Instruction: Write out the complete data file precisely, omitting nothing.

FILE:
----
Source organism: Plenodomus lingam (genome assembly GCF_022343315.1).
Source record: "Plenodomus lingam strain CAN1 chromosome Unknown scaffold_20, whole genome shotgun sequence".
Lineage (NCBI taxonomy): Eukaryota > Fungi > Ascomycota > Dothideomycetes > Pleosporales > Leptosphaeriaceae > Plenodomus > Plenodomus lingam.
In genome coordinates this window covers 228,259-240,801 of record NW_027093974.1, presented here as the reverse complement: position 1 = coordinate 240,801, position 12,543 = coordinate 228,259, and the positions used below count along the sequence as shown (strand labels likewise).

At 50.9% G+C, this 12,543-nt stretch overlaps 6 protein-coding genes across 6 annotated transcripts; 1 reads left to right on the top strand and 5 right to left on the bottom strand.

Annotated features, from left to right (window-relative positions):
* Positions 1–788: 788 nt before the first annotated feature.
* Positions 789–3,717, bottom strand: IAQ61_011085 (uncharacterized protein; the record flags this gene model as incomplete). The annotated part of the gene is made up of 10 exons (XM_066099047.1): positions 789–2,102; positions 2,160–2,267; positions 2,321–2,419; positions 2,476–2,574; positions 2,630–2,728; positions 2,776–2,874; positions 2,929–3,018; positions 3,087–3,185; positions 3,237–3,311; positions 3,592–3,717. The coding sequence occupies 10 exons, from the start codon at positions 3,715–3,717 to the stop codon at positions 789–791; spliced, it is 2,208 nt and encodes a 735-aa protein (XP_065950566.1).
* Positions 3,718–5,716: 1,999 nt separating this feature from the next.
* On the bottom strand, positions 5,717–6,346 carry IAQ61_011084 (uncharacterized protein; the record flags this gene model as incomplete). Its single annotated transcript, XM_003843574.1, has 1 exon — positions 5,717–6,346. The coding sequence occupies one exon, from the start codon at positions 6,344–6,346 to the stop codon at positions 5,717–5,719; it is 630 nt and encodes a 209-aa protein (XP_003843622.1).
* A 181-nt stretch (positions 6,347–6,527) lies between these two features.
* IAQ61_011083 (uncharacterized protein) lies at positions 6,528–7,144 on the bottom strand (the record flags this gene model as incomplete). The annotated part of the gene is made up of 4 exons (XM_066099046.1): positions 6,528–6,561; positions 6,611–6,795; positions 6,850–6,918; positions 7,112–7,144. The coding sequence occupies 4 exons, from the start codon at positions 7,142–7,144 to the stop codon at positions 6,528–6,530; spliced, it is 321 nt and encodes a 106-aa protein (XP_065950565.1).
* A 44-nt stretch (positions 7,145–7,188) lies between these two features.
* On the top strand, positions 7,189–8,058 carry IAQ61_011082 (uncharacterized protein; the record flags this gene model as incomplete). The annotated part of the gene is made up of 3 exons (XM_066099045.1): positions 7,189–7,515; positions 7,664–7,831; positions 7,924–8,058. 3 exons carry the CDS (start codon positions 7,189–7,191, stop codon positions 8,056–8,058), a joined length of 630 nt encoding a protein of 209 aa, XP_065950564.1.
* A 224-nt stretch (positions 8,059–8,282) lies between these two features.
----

Source organism: Plenodomus lingam (genome assembly GCF_022343315.1).
Source record: "Plenodomus lingam strain CAN1 chromosome Unknown scaffold_20, whole genome shotgun sequence".
Lineage (NCBI taxonomy): Eukaryota > Fungi > Ascomycota > Dothideomycetes > Pleosporales > Leptosphaeriaceae > Plenodomus > Plenodomus lingam.
In genome coordinates this window covers 228,259-240,801 of record NW_027093974.1, presented here as the reverse complement: position 1 = coordinate 240,801, position 12,543 = coordinate 228,259, and the positions used below count along the sequence as shown (strand labels likewise).

At 50.9% G+C, this 12,543-nt stretch overlaps 6 protein-coding genes across 6 annotated transcripts; 1 reads left to right on the top strand and 5 right to left on the bottom strand.

Annotated features, from left to right (window-relative positions):
* Positions 1–788: 788 nt before the first annotated feature.
* Positions 789–3,717, bottom strand: IAQ61_011085 (uncharacterized protein; the record flags this gene model as incomplete). The annotated part of the gene is made up of 10 exons (XM_066099047.1): positions 789–2,102; positions 2,160–2,267; positions 2,321–2,419; positions 2,476–2,574; positions 2,630–2,728; positions 2,776–2,874; positions 2,929–3,018; positions 3,087–3,185; positions 3,237–3,311; positions 3,592–3,717. The coding sequence occupies 10 exons, from the start codon at positions 3,715–3,717 to the stop codon at positions 789–791; spliced, it is 2,208 nt and encodes a 735-aa protein (XP_065950566.1).
* Positions 3,718–5,716: 1,999 nt separating this feature from the next.
* On the bottom strand, positions 5,717–6,346 carry IAQ61_011084 (uncharacterized protein; the record flags this gene model as incomplete). Its single annotated transcript, XM_003843574.1, has 1 exon — positions 5,717–6,346. The coding sequence occupies one exon, from the start codon at positions 6,344–6,346 to the stop codon at positions 5,717–5,719; it is 630 nt and encodes a 209-aa protein (XP_003843622.1).
* A 181-nt stretch (positions 6,347–6,527) lies between these two features.
* IAQ61_011083 (uncharacterized protein) lies at positions 6,528–7,144 on the bottom strand (the record flags this gene model as incomplete). The annotated part of the gene is made up of 4 exons (XM_066099046.1): positions 6,528–6,561; positions 6,611–6,795; positions 6,850–6,918; positions 7,112–7,144. The coding sequence occupies 4 exons, from the start codon at positions 7,142–7,144 to the stop codon at positions 6,528–6,530; spliced, it is 321 nt and encodes a 106-aa protein (XP_065950565.1).
* A 44-nt stretch (positions 7,145–7,188) lies between these two features.
* On the top strand, positions 7,189–8,058 carry IAQ61_011082 (uncharacterized protein; the record flags this gene model as incomplete). The annotated part of the gene is made up of 3 exons (XM_066099045.1): positions 7,189–7,515; positions 7,664–7,831; positions 7,924–8,058. 3 exons carry the CDS (start codon positions 7,189–7,191, stop codon positions 8,056–8,058), a joined length of 630 nt encoding a protein of 209 aa, XP_065950564.1.
* A 224-nt stretch (positions 8,059–8,282) lies between these two features.